What do IgA gamma globulins do? Main immunoglobin is in secretions, prevents attachment of antigen to mucous membranes-has J chain and secretory component
What do IgD gamma globulins do? Has no known antibody function at this time
What do IgE gamma globulins do? Mediates anaphylactic hypersensitivity
What is immunity? Increased responsiveness that results from the retained memory of an already incountered antigen
Active Immunity Can be natural or acquired (own body has produced its own antibodies through activation of the immune system as a result of antigenic stimulation)
Natural Active Immunity When a disease is caused by an MO and protection against further attack by that MO is conferred to the individual if the body recovers from the disease
What else should we know about Natural Active Immunity? No memory, non-specific, not acquired from previous antigen exposures, born with it, does NOT improve after exposure (birth and breastfeeding)
Acquired Active Immunity Injected with pathogenic MO's- vaccination, occurs after exposures, improves with repeated exposures, mediated by antibodies and T cells, long term memory, can be passive or active
Immunization Production of acquired immunity- lowers the risk of an antigen causing disease because it safely prepares the immune system to fight future attacks by the disease-causing MO
Passive Immunity Using antibodies produced by another person to protect an individual against infectious disease- acquired or natural- protection achieved by the introduction of preformed antibody or immune cells to a nonimmune host
How can we get Passive Immunity? From mother through placenta, puncture wound with needle in dental office
Hypersensitivity and autoimmune diseases are examples of what? Damage caused by the immunte response
Ideal Vaccine -Contains enough antigen to protect against infection -Contains antigens of all strains of pathogen -Few or no side effects -Does not CAUSE the disease
What is a Hypersensivity Disease and what are the 4 types? -Immune system overreacts to an antigen- can be B or T cells -Causes necrosis and dysfunction of tissue by these mechanisms -Anaphylaxis allergy, Cytolytic effect, Immune complex disease, Delayed hypersensitivy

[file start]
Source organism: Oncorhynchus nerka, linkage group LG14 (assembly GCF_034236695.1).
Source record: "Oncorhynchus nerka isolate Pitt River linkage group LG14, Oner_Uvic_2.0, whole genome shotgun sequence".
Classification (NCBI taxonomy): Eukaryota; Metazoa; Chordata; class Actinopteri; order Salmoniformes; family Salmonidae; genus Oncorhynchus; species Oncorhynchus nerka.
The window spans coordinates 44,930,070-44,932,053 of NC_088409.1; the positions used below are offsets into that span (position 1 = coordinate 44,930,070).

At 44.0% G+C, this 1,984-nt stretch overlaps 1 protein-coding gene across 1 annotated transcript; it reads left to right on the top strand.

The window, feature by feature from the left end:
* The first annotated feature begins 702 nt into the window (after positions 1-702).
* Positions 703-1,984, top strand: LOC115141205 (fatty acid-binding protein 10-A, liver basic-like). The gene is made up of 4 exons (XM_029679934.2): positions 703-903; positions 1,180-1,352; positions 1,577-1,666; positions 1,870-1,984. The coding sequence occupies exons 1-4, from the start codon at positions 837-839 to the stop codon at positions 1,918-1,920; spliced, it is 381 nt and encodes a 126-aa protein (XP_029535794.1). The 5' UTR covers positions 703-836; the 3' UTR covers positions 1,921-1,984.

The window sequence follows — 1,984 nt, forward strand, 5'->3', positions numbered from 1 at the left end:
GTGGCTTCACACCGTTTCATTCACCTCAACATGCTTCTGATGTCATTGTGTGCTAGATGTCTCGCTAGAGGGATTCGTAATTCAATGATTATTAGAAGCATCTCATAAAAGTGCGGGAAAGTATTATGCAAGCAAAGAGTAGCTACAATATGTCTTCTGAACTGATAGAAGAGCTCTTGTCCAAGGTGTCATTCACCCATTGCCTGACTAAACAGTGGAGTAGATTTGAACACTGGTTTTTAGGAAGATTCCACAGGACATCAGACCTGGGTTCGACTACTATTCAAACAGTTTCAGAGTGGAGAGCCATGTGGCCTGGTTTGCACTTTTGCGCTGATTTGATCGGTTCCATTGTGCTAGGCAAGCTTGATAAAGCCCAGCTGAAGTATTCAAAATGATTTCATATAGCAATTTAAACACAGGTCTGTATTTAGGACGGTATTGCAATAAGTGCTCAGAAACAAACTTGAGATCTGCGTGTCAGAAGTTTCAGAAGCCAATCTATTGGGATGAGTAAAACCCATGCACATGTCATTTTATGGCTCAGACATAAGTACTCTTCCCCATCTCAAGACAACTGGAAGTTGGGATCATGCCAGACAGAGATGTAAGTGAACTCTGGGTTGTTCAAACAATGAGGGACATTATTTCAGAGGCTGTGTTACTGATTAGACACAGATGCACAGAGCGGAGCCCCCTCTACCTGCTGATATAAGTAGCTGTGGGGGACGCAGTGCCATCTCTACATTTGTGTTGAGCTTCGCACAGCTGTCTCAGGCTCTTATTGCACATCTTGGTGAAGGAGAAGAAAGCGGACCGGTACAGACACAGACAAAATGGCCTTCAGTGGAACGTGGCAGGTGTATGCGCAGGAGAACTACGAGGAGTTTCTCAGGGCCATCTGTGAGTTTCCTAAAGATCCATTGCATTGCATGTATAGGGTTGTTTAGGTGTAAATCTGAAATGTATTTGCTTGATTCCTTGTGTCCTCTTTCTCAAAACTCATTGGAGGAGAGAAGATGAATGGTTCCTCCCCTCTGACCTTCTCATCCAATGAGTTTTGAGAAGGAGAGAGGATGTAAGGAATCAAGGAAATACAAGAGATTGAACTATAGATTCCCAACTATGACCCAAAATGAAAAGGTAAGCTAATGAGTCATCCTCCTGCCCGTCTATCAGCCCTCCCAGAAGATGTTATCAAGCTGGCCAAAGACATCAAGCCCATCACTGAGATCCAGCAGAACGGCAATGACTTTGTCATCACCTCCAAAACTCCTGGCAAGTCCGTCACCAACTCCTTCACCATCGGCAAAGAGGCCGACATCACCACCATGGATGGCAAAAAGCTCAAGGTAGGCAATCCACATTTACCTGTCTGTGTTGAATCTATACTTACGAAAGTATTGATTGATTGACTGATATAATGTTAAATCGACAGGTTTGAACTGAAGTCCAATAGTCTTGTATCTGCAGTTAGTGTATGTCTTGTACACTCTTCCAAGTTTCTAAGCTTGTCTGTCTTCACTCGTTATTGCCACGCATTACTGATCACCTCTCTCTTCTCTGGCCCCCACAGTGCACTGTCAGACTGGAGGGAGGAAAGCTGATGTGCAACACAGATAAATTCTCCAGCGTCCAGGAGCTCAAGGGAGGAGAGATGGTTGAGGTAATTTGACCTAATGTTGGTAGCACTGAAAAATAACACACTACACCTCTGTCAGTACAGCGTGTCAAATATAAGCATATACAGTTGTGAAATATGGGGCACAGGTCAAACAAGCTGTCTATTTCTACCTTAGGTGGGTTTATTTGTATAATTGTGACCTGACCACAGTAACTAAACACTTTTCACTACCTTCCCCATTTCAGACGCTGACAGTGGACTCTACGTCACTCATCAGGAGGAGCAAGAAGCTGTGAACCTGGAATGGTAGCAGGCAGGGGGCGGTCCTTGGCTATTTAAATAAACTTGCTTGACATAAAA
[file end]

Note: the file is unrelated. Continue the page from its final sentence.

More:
Anaphylaxis Allergy 1. Reacts to harmless antigens by making antibodies 2. Attach to mast cells which release histamine 3. Can be life threatening: unable to breathe 4. Histamine and leukotrienes are activated and severe acute inflam. response causes clin signs & symptoms
Cytolytic Effect 1. Normal cells appear antigenic to the immune system and are regarded as forein B cells 2. Antibodies coat these normal cells, resulting in cell lysis from either complement fixation or lymphocyte cytotoxicity
Immune Complex Disease 1. Relatively harmless antigens form complexes with antibodies 2. Entrapped in blood vessel walls where complement is activated 3. Stimulate vascular & cellular stages of ACUTE INFLAMMATION and damages tissues 4. Settles in the glomuerli of the kidney
Delayed Hypersensitivity 1. Relatively harmless antigen stimulates a T lymphocyte sensitivity 2. Normal tissue damaged by immunte response
Hypersensitivity to Drugs 1. Drug acts as antigen and causes an immunological induced inflammatory response 2. Can be fatal (systemic)
Autoimmune Disease Immune cells either become confused and attack normal cells or normal cells are altered antigenically and are no longer respected as self by the immune system
Healing by Primary Intention surgical incision, clean edges joined with sutures
Healing by Secondary Intention Loss of tissue so edges of the injury cannot be joined during healing, large clot, increased scar tissue
Healing by Tertiary Intention Infection occurs at the site of surgical incision that is healing by primary intention, healing by secondary intention may ensue
What makes up the liquid part of the blood? Plasma
What makes up the solid part of the blood? cells and platelets
What does plasma contain? 90% water, proteins, antibodies, dissolved salts
Where are RBC's produced? Red bone marrow
Which is the most numerous blood cell? RBC's
Which blood cell has no nucleus? RBC's
What are the functions of WBC's? Protect the body from invasion
What are the platelets needed for? Clotting
What are the 4 blood types? A, B, AB, O
What are the functions of the blood? Conveyance medium, maintain H2O balance in the body, defense, regulates body temp, involved with lymphatic fluid flow
What are the lines of defense the body has against invaders? Skin, sweat, saliva, tears, nasal passages, stomach acids
List 4 types of invaders Viruses, Fungi, Bacteria, Parasites
List the 6 steps of invasion a virus takes 1. Virus enters the body 2. Penetrates the cell 3. Takes control of the cell 4. Replicates itself 5. Cell bursts 6. Repeats procedure in neighboring cells
List 3 ways one can be immunized 1. Injection 2. Orally 3. Scarification
Created by: wels8301 on 2010-09-18